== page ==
National Treasury Cabinet Secretary Henry Rotich.

The International Monetary Fund (IMF) said Thursday that it has extended Kenya’s standby credit line of US$1.5 billion for six months in an extra ordinary move that enables the country to continue reforms.

IMF said in a statement released in Nairobi that the Kenya had requested and was given an extension of six months, from March to September.

It said the standby credit can be tapped to help the country stabilise its balance of payments in case imports weigh on it to a level of exposing the country to external shocks like currency instability.

“Kenya has committed to policies to reduce fiscal deficit and amend interest rates control. Annual growth could rise further to 6.5 percent within a couple of years, provided that the authorities continue economic reforms, including reducing the fiscal deficit and amending interest rate controls,” the lender said.

Kenya effected lending rates control in 2016 in a move that had led banks to deny credit to the private sector, slowing the sector that contributes enormously to the economy, various studies on the effects of the interest rate capping have noted.

High spending on infrastructure has also stretched the national budget resulting in a widening deficit, said Henry Rotich, the Cabinet Secretary for the National Treasury.

Benedict Clements, the head of the IMF delegation to Kenya, said discussions with Kenyan authorities focused on macroeconomic policies and reforms aiming at ensuring the sustainability of investment-driven, inclusive growth.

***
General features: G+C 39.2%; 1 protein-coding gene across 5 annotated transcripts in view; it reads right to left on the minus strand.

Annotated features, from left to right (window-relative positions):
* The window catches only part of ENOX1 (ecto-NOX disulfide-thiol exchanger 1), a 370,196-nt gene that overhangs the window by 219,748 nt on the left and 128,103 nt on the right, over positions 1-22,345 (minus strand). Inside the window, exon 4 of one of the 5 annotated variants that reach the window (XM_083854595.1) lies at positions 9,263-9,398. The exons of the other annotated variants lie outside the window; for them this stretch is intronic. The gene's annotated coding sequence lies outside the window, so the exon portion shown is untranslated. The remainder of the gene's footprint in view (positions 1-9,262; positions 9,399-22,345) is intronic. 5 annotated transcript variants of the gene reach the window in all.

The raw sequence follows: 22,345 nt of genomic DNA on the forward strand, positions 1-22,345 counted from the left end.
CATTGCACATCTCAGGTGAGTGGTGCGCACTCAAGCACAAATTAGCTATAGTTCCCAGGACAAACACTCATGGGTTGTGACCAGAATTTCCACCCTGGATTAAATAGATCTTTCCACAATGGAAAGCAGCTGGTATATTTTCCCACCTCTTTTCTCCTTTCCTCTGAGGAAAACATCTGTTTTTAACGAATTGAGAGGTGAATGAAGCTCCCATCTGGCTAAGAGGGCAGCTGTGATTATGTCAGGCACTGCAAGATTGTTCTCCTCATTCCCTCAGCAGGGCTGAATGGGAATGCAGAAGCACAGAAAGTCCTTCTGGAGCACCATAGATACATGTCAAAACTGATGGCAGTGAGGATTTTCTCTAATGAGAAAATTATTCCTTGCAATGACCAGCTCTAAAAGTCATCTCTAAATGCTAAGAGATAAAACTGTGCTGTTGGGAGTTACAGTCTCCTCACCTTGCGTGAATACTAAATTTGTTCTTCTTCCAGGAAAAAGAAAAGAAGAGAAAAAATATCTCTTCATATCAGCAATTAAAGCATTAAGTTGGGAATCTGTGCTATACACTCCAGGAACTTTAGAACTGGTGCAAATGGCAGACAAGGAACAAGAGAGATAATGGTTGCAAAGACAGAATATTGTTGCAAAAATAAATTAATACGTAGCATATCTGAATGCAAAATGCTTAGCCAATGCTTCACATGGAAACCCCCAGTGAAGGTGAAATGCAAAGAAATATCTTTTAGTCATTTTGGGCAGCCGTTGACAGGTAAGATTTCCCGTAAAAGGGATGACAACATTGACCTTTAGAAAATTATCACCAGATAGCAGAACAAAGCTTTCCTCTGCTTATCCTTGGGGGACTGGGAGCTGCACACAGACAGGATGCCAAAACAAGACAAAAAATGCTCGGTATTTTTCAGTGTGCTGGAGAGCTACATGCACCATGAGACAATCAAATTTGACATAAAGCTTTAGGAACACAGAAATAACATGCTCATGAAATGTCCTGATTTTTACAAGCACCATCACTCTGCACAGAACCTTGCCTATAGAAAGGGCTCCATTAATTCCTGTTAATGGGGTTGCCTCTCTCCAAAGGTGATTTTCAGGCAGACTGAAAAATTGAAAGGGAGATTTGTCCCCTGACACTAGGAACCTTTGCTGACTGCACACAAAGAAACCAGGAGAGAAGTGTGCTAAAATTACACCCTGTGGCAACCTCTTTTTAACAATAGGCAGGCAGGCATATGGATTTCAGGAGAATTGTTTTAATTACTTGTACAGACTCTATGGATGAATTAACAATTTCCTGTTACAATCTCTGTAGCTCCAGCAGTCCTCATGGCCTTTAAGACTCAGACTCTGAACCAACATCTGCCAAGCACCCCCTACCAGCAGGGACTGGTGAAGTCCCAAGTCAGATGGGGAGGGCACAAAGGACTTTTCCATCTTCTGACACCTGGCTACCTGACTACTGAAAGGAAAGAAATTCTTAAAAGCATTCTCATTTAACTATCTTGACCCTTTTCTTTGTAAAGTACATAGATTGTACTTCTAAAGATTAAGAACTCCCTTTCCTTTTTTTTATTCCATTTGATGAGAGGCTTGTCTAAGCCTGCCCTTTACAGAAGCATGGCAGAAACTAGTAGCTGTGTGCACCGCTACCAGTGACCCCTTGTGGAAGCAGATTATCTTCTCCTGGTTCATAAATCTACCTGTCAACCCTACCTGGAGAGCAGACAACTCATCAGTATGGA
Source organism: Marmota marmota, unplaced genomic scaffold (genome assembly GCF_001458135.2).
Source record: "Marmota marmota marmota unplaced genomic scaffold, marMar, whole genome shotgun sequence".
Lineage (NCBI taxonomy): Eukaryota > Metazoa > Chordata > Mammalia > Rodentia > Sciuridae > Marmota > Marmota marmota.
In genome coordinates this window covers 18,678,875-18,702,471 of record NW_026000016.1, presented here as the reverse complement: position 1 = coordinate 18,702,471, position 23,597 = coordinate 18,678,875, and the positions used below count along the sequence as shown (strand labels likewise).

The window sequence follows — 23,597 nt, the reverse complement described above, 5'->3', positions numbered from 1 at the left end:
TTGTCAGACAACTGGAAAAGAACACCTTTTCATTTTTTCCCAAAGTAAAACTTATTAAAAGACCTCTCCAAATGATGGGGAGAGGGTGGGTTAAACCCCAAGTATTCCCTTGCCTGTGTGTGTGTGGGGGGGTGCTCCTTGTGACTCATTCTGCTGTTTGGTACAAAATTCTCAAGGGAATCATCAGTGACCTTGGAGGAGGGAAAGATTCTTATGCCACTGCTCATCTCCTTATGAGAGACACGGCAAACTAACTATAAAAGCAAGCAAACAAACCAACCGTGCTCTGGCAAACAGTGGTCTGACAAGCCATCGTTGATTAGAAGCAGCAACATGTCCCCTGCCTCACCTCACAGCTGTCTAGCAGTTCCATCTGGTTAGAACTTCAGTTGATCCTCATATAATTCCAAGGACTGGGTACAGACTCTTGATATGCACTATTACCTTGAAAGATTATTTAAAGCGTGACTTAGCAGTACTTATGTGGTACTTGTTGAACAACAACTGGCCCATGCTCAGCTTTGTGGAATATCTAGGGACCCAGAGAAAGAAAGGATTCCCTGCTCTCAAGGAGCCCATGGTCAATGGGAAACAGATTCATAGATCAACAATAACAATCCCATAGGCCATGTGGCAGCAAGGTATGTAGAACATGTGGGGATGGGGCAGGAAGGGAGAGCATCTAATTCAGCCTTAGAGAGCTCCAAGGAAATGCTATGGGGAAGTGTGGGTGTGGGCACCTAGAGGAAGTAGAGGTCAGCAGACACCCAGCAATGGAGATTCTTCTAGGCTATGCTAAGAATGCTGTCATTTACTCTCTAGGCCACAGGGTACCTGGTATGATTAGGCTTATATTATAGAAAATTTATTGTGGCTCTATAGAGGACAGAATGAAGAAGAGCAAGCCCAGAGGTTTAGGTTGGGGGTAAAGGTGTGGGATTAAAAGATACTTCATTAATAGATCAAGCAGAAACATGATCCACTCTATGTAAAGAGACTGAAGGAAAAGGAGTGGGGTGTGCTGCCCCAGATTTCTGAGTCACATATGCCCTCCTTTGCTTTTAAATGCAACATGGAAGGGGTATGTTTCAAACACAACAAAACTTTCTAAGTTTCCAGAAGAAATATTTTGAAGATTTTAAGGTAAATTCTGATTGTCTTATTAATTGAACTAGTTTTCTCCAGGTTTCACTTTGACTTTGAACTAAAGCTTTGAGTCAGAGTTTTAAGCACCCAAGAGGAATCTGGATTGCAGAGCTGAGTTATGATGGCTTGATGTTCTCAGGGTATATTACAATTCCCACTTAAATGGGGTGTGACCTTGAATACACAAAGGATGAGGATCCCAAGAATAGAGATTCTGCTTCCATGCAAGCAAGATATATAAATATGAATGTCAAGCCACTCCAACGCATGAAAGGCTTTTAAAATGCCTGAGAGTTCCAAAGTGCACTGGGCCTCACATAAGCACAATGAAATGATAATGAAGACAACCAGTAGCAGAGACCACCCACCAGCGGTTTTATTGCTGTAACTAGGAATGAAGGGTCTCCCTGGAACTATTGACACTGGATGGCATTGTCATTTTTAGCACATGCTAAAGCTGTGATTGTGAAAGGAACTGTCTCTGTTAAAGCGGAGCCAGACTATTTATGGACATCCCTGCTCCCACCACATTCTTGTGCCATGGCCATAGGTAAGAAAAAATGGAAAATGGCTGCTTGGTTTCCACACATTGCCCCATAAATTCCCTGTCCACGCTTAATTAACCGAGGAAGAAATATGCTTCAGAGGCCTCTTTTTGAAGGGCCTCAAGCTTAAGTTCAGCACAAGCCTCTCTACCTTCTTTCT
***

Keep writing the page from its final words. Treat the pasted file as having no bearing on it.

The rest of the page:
Clements said Kenya’s medium-term outlook remains favourable, but headwinds from weak credit growth will weigh on economic activity in the near term.

He said the National Treasury expressed its commitment to significant fiscal adjustments in the coming years that would help address the growing budget deficit and maintain public debt on a sustainable path.

“To that end, the IMF team and the Kenyan authorities agreed that a reduction in the fiscal deficit to 7.2 percent of GDP in 2017/18 and further to 5.7 percent of GDP in 2018/19, from 8.8 percent in 2016/17 would be appropriate. This will be achieved by a combination of revenue measures and contained spending,” said Clements.

The IMF mission welcomed the authorities’ plans to accelerate reforms aimed at increasing the efficiency and transparency of public spending, particularly on development spending and safeguarding financial stability by strengthening capital and liquidity positions of banks and microfinance institutions, promptly addressing the capital and liquidity deficiencies in individual banks and implementing new International Financial Reporting Standards.

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Clements said IMF urged the National Treasury to review the interest rate controls introduced in September 2016 with a view to abolishing them or substantially modifying them.

“The controls have contributed to slow overall credit growth to the private sector, and lower access to credit by SMEs and individuals. In addition, interest rate controls are undermining the effectiveness of monetary policy aimed at ensuring price stability and supporting sustainable economic growth,” said Clements.


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